There are many benefits of adversity and trials. Often when we begin to experience pressure or problems — especially in our marriage — our natural reaction is “How can I get out of this?” We look for an easy way out and completely miss the spiritual lessons and benefits God wants us to learn. Our first response to adversity should not be to try and remove it, but to ask the Lord to show us His purpose in allowing it. Adversity can do one of two things: If we respond to it correctly, it can be one of the greatest motivations for spiritual growth; if we respond to it with humanistic reasoning and try to get out from under it, it can be one of the deadliest means of discouragement.
There are many benefits that God wants us to learn through suffering, but we will only experience them as we go through suffering and as we respond to it correctly.
1. Suffering is God’s way of getting our attention
Although I came to know the Lord Jesus Christ as my Savior when I was just a child, my teenage years were years of rebellion. During this time, the people I respected the most and looked up to were successful businessmen. Because I had believed Satan’s lies, I made one serious mistake after another. Shortly after leaving school I started my own business. I had all kinds of plans and goals for my life but none of them included the Lord. I was a Christian but I was living for nobody but myself.
Then on March 7th, 1979, I was driving along a little twisty road in county Down, Northern Ireland; and the next thing I remember is waking up in a hospital operating theater I later learned that I had been involved in a head-on collision with a truck. When they found me, my heart had already stopped beating, and it took them almost an hour to cut me out of the car. I had a fractured skull, broken leg and ribs. A week later I had a blood clot in my lung, and the doctors told my parents that they didn’t think I was going to survive one particular night.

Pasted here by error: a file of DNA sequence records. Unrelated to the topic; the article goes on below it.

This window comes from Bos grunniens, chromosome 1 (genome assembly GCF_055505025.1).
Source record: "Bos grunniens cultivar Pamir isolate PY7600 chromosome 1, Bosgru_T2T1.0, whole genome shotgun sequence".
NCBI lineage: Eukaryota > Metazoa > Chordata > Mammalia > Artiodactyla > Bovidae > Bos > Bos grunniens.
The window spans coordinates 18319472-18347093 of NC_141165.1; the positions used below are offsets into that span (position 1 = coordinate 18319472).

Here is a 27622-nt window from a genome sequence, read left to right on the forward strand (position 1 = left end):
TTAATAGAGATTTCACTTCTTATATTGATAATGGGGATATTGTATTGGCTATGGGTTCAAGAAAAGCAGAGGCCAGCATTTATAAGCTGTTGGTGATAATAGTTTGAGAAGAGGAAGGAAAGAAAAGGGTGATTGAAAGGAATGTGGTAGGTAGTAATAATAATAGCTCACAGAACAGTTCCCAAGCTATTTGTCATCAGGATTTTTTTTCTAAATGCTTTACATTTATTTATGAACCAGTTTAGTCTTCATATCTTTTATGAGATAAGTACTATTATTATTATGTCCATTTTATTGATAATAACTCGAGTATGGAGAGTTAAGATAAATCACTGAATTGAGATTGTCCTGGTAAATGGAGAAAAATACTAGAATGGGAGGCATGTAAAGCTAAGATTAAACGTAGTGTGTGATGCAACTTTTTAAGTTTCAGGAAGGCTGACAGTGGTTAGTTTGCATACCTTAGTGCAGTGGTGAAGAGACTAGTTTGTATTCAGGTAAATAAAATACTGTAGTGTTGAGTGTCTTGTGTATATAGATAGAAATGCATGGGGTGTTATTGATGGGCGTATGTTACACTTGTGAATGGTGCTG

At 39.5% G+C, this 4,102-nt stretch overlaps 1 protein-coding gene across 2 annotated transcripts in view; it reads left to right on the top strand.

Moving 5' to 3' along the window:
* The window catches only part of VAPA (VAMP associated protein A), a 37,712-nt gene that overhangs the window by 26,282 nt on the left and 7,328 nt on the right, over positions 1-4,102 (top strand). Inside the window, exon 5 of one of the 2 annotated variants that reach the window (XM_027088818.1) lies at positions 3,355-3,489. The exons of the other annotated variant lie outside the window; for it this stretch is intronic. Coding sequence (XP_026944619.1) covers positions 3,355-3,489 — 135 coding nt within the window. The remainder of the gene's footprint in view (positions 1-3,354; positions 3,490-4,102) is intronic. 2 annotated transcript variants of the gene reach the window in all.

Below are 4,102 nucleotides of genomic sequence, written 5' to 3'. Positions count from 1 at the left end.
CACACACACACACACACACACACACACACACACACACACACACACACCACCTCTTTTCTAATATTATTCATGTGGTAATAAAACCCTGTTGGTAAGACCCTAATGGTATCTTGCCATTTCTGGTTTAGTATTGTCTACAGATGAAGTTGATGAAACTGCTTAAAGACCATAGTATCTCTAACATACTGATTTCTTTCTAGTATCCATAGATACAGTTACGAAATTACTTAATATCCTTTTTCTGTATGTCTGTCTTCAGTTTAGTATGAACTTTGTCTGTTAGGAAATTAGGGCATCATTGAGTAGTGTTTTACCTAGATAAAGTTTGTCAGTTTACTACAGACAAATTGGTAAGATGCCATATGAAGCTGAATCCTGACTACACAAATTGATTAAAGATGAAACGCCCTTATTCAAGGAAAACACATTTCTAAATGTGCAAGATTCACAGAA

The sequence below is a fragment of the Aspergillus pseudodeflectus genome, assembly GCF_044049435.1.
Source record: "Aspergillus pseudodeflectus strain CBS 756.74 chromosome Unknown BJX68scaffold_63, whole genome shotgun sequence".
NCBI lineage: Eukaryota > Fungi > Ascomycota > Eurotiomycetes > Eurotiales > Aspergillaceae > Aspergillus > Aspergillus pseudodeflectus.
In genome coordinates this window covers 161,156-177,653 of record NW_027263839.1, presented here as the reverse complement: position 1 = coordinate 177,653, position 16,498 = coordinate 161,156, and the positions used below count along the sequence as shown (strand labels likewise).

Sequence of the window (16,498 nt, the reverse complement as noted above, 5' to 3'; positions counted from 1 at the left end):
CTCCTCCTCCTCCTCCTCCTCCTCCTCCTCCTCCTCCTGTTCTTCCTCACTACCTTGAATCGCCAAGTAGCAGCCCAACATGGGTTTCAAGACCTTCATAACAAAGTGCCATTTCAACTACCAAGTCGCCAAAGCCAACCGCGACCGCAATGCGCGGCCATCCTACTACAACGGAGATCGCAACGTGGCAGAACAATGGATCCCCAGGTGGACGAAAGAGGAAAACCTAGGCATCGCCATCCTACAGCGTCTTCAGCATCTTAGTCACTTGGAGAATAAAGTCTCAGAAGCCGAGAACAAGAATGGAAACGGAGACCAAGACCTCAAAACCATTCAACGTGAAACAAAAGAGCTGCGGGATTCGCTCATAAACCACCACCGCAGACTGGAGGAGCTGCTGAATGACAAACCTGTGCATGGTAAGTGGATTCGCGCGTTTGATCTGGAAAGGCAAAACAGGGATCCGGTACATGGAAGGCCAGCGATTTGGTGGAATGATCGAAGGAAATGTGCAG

As I lay in that hospital bed for almost a month, God brought a verse to my mind: Matthew 25:21 “…Well done, thou good and faithful servant.” I realized that I had come within an inch of eternity twice within a period of a week. If I had died, I would have gone to be with the Lord because I had accepted Jesus Christ as my personal Savior; but I also knew with equal certainty that those were words that Jesus Christ could never have said to me — because I had done absolutely nothing for Him.
As a result of that accident, I lost my business; and at the time, I thought it was the worst possible thing that could ever have happened to me. But now, as I look back on it, I say, “Thank God for it!” – because God used that car accident to get my attention. He used that car accident to cause me to take my eyes of the temporal things of this world and to focus them upon eternal, spiritual realities. This was a major turning point in my Christian life.
Many of us are too busy with our own plans and goals that we have little or no time for God’s. But when trials come, we are suddenly faced with problems and pressures too big for us to handle. God uses suffering as a motivation to take our eyes off temporal things so that we can clearly see eternal realities.
2. Suffering is a signal to re-evaluate our priorities
Having the wrong priorities will have devastating consequences, not only upon our lives, but also upon the lives of those we love the most. The rebellion of an eldest son of a pastor that I know, caused him to re-evaluate his priorities and spend more time with his younger children.
If we are experiencing adversity, it may be that the Lord is directing us to re-evaluate our priorities.
3. Suffering is God’s way of demonstrating the sufficiency of Christ
A KGB agent put a gun to the head of a Romanian pastor and told him to renounce Christ or he would be shot. The pastor told him that he would never deny his Savior and that death only meant that he would be ushered into the presence of Christ. The KGB agent pulled the trigger, but nothing happened. The agent had used an empty gun because he wanted to see the reality of this man’s faith. When he saw that the pastor’s faith was genuine, he asked how he too could become a Christian.
If we follow our own human reasoning and try to get out from under the pressure of adversity and trials, the world will never understand that Jesus Christ is sufficient for any situation. When Christians divorce and churches split because of our selfishness and pride, we damage God’s name and reputation.
Recognizing the spiritual benefits of adversity can help us to see God’s purposes more clearly.
Morris Hull, Home Life Ministries